Researchers at Thomas Jefferson University discovered that nearly half of coronary artery bypass patients are not taking statins and aspirin together when they are referred for diagnostic cardiac catheterization at least three years after their initial bypass. Their results are currently in press online in the American Journal of Cardiology.
"It is important for patients to understand that bypass surgery is a second chance, not a cure for their disease," said Michael P. Savage, M.D., the Ralph J. Roberts Professor of Cardiology at the Sidney Kimmel Medical College at Thomas Jefferson University and the Director of the Angioplasty Center and Cardiac Catheterization Lab at Thomas Jefferson University Hospitals.
If untreated, about half of bypass vein grafts become occluded within 10 years of surgery and aspirin and statins have been shown to keep grafts open over the long term. The American College of Cardiology and the American Heart Association recommend both medications unless they are unsafe for the individual patient.
"Our study confirms the significant under-utilization of both aspirin and statins in patients during long-term follow up after bypass surgery. This suggests complacency, not only among patients, but also among health care providers regarding the need to continue appropriate prevention measures after successful heart surgery," Dr. Savage said.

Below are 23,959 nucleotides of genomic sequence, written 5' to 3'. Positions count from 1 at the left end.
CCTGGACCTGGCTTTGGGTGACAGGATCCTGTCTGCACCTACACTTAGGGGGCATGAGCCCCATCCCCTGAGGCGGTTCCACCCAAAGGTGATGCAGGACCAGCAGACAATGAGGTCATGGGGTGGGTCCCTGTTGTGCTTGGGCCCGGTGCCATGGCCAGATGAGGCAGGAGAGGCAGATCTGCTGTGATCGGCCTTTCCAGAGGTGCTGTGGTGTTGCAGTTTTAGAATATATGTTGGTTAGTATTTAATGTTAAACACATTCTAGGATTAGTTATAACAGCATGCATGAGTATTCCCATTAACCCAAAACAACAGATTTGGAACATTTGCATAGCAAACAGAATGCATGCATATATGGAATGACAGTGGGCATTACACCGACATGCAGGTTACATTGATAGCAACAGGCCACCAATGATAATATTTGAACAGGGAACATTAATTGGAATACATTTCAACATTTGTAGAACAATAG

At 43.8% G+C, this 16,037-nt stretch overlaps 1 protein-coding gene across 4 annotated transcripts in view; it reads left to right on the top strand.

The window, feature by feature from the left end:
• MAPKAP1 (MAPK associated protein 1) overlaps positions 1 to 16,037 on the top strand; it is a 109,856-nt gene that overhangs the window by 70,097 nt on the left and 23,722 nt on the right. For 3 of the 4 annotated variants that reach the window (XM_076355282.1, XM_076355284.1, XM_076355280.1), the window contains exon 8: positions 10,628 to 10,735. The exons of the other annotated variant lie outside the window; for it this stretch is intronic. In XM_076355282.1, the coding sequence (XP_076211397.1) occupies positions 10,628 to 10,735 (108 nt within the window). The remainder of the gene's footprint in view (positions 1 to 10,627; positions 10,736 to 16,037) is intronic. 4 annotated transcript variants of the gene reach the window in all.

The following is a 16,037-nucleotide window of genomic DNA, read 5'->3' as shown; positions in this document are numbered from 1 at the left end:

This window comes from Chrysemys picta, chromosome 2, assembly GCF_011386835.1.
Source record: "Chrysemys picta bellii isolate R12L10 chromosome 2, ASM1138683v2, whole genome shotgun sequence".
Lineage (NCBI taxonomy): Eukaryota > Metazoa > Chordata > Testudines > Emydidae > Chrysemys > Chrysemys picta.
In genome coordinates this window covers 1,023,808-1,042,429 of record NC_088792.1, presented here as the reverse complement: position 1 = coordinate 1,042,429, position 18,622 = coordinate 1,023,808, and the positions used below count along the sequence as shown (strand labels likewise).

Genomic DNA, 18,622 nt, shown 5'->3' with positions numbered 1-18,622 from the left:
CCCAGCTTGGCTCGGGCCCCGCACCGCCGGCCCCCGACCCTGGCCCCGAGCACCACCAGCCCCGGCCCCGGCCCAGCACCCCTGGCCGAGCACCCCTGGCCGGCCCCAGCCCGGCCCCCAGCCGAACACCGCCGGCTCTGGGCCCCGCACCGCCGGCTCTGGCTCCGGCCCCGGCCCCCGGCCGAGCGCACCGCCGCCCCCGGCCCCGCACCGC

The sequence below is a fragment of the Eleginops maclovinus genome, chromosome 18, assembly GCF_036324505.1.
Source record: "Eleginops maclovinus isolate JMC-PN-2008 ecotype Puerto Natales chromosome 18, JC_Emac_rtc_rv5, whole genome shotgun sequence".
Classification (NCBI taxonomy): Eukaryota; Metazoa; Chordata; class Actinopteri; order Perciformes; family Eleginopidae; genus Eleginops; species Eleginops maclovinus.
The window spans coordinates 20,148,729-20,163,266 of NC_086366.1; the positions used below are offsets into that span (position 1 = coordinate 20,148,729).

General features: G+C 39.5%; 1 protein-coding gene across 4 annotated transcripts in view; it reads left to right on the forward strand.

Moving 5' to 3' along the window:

The researchers reviewed the electronic health records of 381 consecutive diagnostic cardiac catheterization patients who had a previous coronary artery bypass graft (CABG) a minimum of three years prior. Their goal was to identify the long-term trends with medication adherence in this high risk population. Only 52 percent of patients were taking both aspirin and a statin medication; 75 percent were taking aspirin and 67 percent were taking a statin. In addition, patients not taking a statin had higher (22 percent) low-density lipid or "bad" cholesterol.
"Our findings highlight the need for coordinated efforts in educating healthcare providers and patients to improve long-term medication usage in this high risk population," said first author Kevin Curl, M.D.
Materials provided by Thomas Jefferson University. Note: Content may be edited for style and length.
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